rejoin splitted parts with an external tool without -E.
		fResync will use this file in the future.

  -x regex	Save only files whose title (NOT filename) matches against this
		(or one of these) extended regular expressions. Multiple -x can
		be specified on the command line to form OR conditions. Dump
		unaffected.  Can be combined with -X.

  -X regex	Do NOT save files whose title matches against this extended
		regular expression. Same semantics as -x.

  -I file	Load include/exclude REs from file. Each line must be prefixed
		with + or - to indicate whether it's a positive or negative
		expression (-xX).

  -f expr 	Filter titles through the specified coprocessor expression. The
		raw title is passed to the expression (doesn't include any
		additional prefixes/suffixes). As the result will be used
		internally, some limitations apply. Read carefully the
		Filtering_ section.

  -F file	Filter titles through the specified coprocessor script. Same
		semantics as -f, but the expressions are loaded from a file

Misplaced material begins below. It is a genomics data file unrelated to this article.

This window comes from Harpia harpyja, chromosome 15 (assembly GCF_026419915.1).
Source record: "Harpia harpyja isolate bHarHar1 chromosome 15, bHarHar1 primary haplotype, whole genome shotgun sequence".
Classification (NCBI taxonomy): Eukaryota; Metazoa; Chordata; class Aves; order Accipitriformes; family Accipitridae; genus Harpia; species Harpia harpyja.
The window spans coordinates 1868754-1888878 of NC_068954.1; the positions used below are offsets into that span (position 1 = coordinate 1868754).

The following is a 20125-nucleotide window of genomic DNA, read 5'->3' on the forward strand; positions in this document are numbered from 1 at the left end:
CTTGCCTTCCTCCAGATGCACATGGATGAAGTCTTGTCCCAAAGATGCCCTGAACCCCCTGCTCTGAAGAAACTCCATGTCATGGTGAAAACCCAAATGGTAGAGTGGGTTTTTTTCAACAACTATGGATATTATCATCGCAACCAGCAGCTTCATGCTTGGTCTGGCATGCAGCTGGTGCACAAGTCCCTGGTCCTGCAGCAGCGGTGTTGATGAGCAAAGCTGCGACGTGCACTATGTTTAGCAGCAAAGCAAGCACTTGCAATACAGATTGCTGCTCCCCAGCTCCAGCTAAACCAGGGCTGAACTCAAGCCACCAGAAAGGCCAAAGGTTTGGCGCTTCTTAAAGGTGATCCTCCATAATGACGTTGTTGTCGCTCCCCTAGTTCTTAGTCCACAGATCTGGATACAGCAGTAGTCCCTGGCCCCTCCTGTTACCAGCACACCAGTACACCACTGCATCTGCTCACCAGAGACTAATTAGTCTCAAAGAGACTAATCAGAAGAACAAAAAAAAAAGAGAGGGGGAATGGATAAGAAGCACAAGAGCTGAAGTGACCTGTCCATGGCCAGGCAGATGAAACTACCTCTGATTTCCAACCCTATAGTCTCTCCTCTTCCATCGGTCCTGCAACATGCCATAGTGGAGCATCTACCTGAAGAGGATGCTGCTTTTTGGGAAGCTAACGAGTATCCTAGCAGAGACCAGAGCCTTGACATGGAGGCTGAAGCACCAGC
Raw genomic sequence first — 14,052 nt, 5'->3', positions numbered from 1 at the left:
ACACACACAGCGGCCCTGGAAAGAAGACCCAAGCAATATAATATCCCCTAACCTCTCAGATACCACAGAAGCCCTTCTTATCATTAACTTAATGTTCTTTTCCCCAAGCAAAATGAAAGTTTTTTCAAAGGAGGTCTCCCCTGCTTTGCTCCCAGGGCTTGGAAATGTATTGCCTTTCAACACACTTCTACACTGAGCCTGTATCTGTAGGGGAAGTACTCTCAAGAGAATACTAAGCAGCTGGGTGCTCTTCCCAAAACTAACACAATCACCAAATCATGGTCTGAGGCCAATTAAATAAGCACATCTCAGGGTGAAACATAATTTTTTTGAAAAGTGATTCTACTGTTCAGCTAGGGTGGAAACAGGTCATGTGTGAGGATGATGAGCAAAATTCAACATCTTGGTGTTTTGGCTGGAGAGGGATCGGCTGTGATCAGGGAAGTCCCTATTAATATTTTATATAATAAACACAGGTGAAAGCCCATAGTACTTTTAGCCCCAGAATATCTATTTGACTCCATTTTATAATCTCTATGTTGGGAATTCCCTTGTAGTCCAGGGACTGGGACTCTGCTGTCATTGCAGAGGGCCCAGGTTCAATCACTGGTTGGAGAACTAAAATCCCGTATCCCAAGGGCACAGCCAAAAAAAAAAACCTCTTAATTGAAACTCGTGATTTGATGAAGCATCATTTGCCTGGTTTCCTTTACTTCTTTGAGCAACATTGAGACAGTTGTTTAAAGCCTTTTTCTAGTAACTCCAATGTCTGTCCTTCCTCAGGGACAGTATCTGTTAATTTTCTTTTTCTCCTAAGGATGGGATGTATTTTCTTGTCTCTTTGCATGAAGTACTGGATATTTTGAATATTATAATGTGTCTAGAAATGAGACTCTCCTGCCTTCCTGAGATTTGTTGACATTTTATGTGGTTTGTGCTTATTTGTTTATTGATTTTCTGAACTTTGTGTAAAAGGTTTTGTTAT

instead. Conflicts with -f.

  -C path	Specify the path of the external title rewriting coprocessor.
		Defaults to "sed". The executable must support the '-e', '-f'
		flags and operate through stdin/out, like "sed".

  -M time	Maximum recording time. See Notes_.

  -i time	Maximum network idle time. Stops recording after the specified
		amount of time is passed without network activity. Defaults to
		0 (default tcp timeout).

  -a file	Read authentication credentials from file (the file must
		contain a line of the form user:password). Note that only the
		Basic HTTP authentication scheme is supported.

  -l num	Redirect follow limit. Defaults to 1. 0 disables redirection

fResync options

  -b		By default fResync maps the entire file into memory when
		operating. However this can create problems on loaded systems
		with large files or when simulating. This reverts to a
		buffered I/O mode. This flag is also implicit when simulating.

  -s		Simulate the process. Print on the standard output the starting
		sync offset and stream length, but don't modify the source

  -v		Verbose.

  -n frames	Require/decode at least n valid consecutive frames to validate
		the sync offset. Defaults to 6.

  -m len	Maximum frame length. Defaults to 1597. fResync uses this value
		to determine the maximal region of the file to be checked.

fPls options

  -P path	Specify a different name or full path for the fIcy executable
		(defaults to "fIcy").

  -v		Verbose.

  -R max	Specifies the maximal number of retries to do for each stream
		upon connection/read failure.

  -L max	Specifies the maximal number of loops to do for the entire
		playlist (-1 for infinite).

  -T time	Wait time to pause after each failure.

  -M time	Maximum cumulative recording time. See Notes_.

  -i time	Maximum network idle time. Same as fIcy's when loading a
		playlist via http. Forwarded to fIcy.